News from the Arab Press

Saudi Arabia And Jordan: The End Of A Romance?

By Asaf Zilberfarb | The Media Line

December 18, 2017


Al-Arab al-Youm, Jordan, December 15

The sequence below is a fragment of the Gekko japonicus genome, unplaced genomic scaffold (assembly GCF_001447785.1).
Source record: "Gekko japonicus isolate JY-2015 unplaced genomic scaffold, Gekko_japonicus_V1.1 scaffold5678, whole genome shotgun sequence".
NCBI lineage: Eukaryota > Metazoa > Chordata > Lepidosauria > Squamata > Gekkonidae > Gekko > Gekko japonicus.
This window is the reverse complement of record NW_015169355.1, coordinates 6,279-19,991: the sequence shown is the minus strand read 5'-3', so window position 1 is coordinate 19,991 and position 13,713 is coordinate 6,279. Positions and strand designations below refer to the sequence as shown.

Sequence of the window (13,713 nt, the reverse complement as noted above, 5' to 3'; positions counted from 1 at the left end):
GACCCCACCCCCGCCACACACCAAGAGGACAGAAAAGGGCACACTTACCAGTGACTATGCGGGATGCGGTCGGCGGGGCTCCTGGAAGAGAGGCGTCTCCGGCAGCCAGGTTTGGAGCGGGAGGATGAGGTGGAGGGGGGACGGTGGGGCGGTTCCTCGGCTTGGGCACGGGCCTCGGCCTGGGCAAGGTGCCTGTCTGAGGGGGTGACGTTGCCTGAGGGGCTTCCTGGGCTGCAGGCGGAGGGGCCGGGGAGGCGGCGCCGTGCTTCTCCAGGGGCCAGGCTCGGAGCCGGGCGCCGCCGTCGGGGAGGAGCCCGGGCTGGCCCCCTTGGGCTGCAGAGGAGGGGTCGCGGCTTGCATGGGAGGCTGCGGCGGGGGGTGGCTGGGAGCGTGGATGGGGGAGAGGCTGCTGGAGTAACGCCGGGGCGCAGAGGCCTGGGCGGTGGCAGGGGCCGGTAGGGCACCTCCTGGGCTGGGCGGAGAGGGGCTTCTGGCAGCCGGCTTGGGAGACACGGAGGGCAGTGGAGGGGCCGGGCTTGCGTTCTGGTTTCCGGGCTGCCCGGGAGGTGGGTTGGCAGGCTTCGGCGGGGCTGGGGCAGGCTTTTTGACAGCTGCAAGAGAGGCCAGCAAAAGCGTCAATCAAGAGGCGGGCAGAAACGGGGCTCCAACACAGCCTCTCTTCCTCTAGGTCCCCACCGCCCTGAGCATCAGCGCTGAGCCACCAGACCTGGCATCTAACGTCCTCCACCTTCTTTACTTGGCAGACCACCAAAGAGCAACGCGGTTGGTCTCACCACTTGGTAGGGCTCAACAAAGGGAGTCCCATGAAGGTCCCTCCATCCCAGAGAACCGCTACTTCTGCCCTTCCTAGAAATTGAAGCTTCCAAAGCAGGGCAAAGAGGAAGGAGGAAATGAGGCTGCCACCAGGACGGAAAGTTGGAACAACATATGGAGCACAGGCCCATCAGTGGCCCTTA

One of the most interesting developments following U.S. President Donald Trump’s Jerusalem declaration is the disparate responses by Arab states. The most notable discrepancy was between the reactions of Jordan and Saudi Arabia, the latter of which was faint. The House of Saud issued a weakly worded statement and provided almost no coverage of the announcement or the protests that ensued in the Arab world. Many political commentators believe the Saudis received prior warning about the Jerusalem move and even okayed it in advance. By contrast, the Jordanian monarchy was quick to condemn Trump’s decision, with King Abdullah II publicly vowing to protect the holy city and the Al-Aqsa Mosque. He immediately reached out to Turkey, which has long been viewed as a leader in the region, and called for a meeting of the Organization of Islamic Cooperation in Istanbul. This divergence between Riyadh and Amman is an interesting one. The two countries have long stood by each other and coordinated their foreign affairs positions closely. In extending a warm embrace to Turkey, however, Jordan signaled to Saudi Arabia that it will no longer accept being in the kingdom’s shadow. While Amman might be able to tolerate matters relating to ISIS, Hizbullah and the Syrian war, for example, it is simply not willing to back down on its red line: Jerusalem. The Saudis might project a sense of power and confidence, but they will soon realize that losing Jordan, one of its most important allies, is something that it cannot afford. By marginalizing Abdullah and disregarding his stance on Jerusalem, Riyadh added fuel to fire. It will now have to reevaluate its loyalties and re-align its position sooner than one might think.  – Mahmoud Abu Hillal

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